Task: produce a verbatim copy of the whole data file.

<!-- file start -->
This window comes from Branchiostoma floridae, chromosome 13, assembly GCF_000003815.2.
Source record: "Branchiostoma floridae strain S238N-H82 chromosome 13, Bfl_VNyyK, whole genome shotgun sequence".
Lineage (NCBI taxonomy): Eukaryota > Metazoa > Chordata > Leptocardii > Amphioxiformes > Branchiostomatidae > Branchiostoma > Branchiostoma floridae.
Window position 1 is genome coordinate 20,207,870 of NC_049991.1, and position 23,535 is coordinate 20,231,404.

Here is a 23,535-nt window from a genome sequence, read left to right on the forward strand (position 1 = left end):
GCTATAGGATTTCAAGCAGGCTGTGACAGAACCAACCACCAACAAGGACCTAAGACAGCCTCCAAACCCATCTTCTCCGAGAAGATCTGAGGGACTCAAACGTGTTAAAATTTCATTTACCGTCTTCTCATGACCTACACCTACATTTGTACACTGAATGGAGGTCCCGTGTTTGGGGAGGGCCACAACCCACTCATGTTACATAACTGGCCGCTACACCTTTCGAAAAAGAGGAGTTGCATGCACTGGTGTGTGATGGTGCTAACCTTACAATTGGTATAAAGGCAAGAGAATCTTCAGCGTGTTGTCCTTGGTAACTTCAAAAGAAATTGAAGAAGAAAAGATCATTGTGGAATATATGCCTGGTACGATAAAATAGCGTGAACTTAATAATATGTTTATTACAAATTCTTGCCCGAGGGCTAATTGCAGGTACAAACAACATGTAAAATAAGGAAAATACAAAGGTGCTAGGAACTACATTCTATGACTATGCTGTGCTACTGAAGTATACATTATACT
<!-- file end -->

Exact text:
This window comes from Branchiostoma floridae, chromosome 13, assembly GCF_000003815.2.
Source record: "Branchiostoma floridae strain S238N-H82 chromosome 13, Bfl_VNyyK, whole genome shotgun sequence".
Lineage (NCBI taxonomy): Eukaryota > Metazoa > Chordata > Leptocardii > Amphioxiformes > Branchiostomatidae > Branchiostoma > Branchiostoma floridae.
Window position 1 is genome coordinate 20,207,870 of NC_049991.1, and position 23,535 is coordinate 20,231,404.

Here is a 23,535-nt window from a genome sequence, read left to right on the forward strand (position 1 = left end):
GCTATAGGATTTCAAGCAGGCTGTGACAGAACCAACCACCAACAAGGACCTAAGACAGCCTCCAAACCCATCTTCTCCGAGAAGATCTGAGGGACTCAAACGTGTTAAAATTTCATTTACCGTCTTCTCATGACCTACACCTACATTTGTACACTGAATGGAGGTCCCGTGTTTGGGGAGGGCCACAACCCACTCATGTTACATAACTGGCCGCTACACCTTTCGAAAAAGAGGAGTTGCATGCACTGGTGTGTGATGGTGCTAACCTTACAATTGGTATAAAGGCAAGAGAATCTTCAGCGTGTTGTCCTTGGTAACTTCAAAAGAAATTGAAGAAGAAAAGATCATTGTGGAATATATGCCTGGTACGATAAAATAGCGTGAACTTAATAATATGTTTATTACAAATTCTTGCCCGAGGGCTAATTGCAGGTACAAACAACATGTAAAATAAGGAAAATACAAAGGTGCTAGGAACTACATTCTATGACTATGCTGTGCTACTGAAGTATACATTATACT